Gokal administered the final dose just minutes before it would become unusable to his wife, who suffers from pulmonary sarcoidosis. The next day, Gokal documented his actions, and notified his supervisor about his use of the vaccine doses. He was fired, then prosecuted.
The criminal prosecution of Dr. Gokal didn’t make it very far. Harris County Judge Franklin Bynum threw out the case for lack of probable cause, then wrote a scathing order slamming the DA’s “novel theory” of equating vaccinations with theft.
“In the number of words usually taken to describe an allegation of retail shoplifting, the State attempts, for the first time, to criminalize a doctor’s documented administration of vaccine doses during a public health emergency,” Judge Bynum wrote. “The Court emphatically rejects this attempted imposition of the criminal law on the professional decisions of a physician.”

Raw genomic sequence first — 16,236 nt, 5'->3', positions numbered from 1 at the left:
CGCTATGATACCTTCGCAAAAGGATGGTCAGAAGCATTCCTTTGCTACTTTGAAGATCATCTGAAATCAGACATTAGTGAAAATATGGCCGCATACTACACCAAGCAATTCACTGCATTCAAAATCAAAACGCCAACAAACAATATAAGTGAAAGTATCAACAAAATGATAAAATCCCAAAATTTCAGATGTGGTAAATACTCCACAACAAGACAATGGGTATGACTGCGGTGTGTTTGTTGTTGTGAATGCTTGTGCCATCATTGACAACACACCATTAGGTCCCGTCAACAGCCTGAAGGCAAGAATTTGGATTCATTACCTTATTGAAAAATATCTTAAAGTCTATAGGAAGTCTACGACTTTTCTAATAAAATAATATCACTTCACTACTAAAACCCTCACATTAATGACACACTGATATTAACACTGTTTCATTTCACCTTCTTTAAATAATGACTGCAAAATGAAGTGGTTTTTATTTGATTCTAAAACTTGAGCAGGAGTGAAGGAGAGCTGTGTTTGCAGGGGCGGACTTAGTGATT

The judge continued, picking apart the affidavit prosecutors used to charge Gokal:
The affidavit describes County procedures as forbidding “personal use” of the vaccine, but then fails to describe what “personal use” is under those procedures. The affidavit claims the defendant administered doses to several people who “may have” been offsite and that he documented those doses as required by the procedures of Harris County Public Health.
Further, the court noted, “the affidavit is riddled with sloppiness and errors,” and “The credibility and reliability of the statements in the affidavit are never established by the unidentified affiant.”
Judge Bynum’s scathing order did more for the doctor than simply ending his criminal case: it set up Gokal for a potentially strong civil lawsuit against Harris County for malicious prosecution. Under Texas law, a person whose criminal prosecution has been dismissed for lack of probable cause can hold the prosecutor civilly liable for malicious prosecution if that person can prove the charges (1) were filed with malice, and (2) that they — the plaintiff — suffered “special damages.”